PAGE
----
An environmental campaigner who objected to the extension of oil drilling near Gatwick and raised concern about the impact of greenhouse gas emissions has lost a High Court fight.
Sarah Finch had challenged Surrey County Council’s decision to allow a well six miles from her home in Redhill, Surrey, to be extended.
She said council bosses had failed to assess “the indirect greenhouse gas impacts” and did not take into account environmental protection objectives.
But a judge, who considered evidence at a High Court hearing in November, on Monday dismissed her claim and indicated that the council had behaved lawfully and rationally.
Mr Justice Holgate said it was impossible to say the council’s judgment, that greenhouse gas emissions from the combustion of refined fuels “were not an environmental effect of the proposed development” was, as a “matter of law, irrational”.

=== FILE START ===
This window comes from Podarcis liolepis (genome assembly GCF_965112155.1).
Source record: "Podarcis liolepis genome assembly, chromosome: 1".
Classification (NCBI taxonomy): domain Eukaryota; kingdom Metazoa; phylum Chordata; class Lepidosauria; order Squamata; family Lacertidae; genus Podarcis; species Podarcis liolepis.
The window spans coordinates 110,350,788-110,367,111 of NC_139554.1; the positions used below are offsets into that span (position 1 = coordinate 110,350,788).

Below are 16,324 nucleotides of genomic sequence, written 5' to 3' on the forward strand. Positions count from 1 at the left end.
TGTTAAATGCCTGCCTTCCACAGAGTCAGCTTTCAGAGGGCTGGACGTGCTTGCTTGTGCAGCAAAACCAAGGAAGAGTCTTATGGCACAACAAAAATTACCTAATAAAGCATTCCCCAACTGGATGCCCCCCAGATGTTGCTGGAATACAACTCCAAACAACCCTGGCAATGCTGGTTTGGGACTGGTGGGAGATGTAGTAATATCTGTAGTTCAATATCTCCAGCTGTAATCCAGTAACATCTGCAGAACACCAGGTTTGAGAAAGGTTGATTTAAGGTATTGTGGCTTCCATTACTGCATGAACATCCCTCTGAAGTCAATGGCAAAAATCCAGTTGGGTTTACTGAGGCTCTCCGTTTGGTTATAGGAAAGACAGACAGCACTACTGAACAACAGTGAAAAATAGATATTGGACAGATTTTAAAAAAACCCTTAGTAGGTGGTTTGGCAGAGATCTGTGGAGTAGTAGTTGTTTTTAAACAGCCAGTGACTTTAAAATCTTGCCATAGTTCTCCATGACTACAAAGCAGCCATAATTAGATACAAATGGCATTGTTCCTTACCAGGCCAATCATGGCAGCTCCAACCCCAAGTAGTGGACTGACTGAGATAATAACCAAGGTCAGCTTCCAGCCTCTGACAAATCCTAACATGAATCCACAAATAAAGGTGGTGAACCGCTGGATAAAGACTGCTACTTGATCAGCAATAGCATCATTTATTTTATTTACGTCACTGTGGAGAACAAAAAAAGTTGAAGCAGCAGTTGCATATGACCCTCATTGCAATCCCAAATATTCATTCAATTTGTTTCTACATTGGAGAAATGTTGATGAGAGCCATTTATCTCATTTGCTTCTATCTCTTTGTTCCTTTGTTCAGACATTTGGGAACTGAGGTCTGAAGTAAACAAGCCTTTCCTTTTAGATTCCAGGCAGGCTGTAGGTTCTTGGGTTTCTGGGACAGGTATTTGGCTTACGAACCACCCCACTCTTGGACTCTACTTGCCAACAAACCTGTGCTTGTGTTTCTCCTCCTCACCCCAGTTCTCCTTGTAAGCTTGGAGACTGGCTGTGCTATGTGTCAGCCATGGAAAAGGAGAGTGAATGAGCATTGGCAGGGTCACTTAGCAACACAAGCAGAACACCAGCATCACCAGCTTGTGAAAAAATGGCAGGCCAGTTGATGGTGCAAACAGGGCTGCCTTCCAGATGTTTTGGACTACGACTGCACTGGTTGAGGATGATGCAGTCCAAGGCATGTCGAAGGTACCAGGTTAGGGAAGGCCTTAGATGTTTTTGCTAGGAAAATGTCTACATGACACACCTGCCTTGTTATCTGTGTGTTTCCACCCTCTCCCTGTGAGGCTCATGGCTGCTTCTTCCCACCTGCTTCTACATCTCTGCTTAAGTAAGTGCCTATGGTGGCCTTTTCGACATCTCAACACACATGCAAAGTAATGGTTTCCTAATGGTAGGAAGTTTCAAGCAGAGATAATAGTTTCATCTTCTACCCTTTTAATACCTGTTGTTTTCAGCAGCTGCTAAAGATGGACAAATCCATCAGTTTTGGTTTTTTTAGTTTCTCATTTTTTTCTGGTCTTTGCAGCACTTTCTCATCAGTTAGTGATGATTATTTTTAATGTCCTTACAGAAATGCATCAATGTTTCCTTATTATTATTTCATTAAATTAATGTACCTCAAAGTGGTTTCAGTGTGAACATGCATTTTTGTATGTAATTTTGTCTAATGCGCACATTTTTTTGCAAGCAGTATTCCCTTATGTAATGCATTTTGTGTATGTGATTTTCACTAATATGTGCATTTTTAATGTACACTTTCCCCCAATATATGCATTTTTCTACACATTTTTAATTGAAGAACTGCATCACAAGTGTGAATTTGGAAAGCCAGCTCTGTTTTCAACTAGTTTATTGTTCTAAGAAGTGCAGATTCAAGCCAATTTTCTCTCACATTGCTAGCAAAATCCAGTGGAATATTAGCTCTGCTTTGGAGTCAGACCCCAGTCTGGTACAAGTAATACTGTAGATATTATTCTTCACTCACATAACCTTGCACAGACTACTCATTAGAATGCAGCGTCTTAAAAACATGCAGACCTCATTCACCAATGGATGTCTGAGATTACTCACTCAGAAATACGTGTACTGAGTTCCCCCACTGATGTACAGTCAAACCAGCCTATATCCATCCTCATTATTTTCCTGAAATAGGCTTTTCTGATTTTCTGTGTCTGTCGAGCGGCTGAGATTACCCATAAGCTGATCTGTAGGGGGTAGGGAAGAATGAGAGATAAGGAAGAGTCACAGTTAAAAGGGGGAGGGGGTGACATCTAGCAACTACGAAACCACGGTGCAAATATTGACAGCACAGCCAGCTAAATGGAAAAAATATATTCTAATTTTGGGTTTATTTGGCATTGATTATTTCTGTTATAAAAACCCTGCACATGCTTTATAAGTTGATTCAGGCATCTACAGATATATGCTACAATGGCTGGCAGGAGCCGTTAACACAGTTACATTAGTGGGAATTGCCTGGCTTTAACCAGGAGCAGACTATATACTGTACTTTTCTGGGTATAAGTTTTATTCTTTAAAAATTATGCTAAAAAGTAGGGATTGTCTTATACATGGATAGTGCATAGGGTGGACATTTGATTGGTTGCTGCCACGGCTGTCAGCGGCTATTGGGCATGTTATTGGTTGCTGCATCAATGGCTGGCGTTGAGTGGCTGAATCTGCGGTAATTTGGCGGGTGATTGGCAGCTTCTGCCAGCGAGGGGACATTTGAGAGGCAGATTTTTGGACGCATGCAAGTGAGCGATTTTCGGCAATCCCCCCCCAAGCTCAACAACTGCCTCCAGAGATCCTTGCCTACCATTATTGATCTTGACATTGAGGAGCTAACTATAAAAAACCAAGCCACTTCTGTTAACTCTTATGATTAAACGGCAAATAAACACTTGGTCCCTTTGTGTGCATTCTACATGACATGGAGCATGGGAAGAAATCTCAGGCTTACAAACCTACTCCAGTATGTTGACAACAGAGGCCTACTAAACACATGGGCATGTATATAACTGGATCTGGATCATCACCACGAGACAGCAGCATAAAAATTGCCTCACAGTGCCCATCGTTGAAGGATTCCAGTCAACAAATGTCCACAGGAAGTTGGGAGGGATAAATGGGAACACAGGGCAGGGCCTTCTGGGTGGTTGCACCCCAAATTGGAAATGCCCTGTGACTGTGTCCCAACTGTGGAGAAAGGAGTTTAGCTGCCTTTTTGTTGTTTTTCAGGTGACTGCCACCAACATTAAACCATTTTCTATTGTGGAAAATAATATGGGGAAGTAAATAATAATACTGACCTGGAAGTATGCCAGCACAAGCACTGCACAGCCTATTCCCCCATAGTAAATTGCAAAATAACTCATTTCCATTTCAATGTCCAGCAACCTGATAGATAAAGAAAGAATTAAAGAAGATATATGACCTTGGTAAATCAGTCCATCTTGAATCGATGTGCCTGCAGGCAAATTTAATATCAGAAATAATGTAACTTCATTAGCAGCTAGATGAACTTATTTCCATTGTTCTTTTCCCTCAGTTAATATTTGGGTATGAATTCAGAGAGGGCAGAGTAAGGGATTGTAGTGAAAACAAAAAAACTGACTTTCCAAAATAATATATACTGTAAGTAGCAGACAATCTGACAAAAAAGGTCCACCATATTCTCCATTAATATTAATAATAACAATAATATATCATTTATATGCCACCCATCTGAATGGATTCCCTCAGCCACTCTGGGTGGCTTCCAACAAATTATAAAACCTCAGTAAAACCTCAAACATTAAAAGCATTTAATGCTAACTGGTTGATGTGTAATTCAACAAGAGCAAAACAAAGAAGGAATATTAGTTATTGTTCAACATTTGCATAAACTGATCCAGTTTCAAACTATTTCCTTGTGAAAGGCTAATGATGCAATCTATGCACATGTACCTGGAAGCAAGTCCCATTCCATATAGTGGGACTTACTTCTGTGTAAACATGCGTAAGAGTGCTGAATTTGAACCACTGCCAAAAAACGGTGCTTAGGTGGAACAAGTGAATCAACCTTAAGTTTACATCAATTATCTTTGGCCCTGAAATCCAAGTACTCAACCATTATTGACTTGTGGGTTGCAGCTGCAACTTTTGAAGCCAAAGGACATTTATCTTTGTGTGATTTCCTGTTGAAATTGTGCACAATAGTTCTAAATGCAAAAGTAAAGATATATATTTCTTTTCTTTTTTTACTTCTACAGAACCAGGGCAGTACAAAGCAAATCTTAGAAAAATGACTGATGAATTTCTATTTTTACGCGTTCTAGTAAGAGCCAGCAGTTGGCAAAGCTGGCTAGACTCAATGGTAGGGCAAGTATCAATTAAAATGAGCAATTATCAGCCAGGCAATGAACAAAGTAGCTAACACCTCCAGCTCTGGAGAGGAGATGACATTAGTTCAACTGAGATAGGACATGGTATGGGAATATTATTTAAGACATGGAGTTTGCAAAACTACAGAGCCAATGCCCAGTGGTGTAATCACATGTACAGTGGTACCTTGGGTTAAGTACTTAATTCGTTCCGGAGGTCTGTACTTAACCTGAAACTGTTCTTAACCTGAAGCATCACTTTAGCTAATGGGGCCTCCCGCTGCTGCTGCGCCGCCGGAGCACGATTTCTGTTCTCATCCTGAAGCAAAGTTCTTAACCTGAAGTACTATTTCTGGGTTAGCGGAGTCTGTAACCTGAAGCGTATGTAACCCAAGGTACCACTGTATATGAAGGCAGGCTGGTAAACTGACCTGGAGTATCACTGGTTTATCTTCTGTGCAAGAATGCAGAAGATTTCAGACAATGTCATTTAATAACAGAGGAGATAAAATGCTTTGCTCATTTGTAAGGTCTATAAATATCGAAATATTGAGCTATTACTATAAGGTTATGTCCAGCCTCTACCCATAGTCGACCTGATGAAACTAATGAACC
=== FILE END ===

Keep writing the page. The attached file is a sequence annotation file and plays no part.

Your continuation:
Council bosses, who gave Horse Hill Developments permission to extend drilling at Horse Hill, Surrey, just over a year ago, had disputed Ms Finch’s claim.
Lawyers representing the council said Ms Finch’s approach to the interpretation of environmental impact requirements was “misguided”.
They suggested that it was for the council to judge what “indirect effects” were likely to have a “significant effect” on the environment.
Friends of the Earth had backed Ms Finch’s challenge and said the case could have widespread implications.
Ms Finch said later: “This ruling shows just how out of touch our planning system is with the climate emergency.”
Solicitor Rowan Smith, who represented Ms Finch and is based at law firm Leigh Day, added: “Our client is, of course, bitterly disappointed with this judgment, especially after such a long-standing campaign against oil development in Surrey, and is accordingly taking legal advice on grounds of appeal.”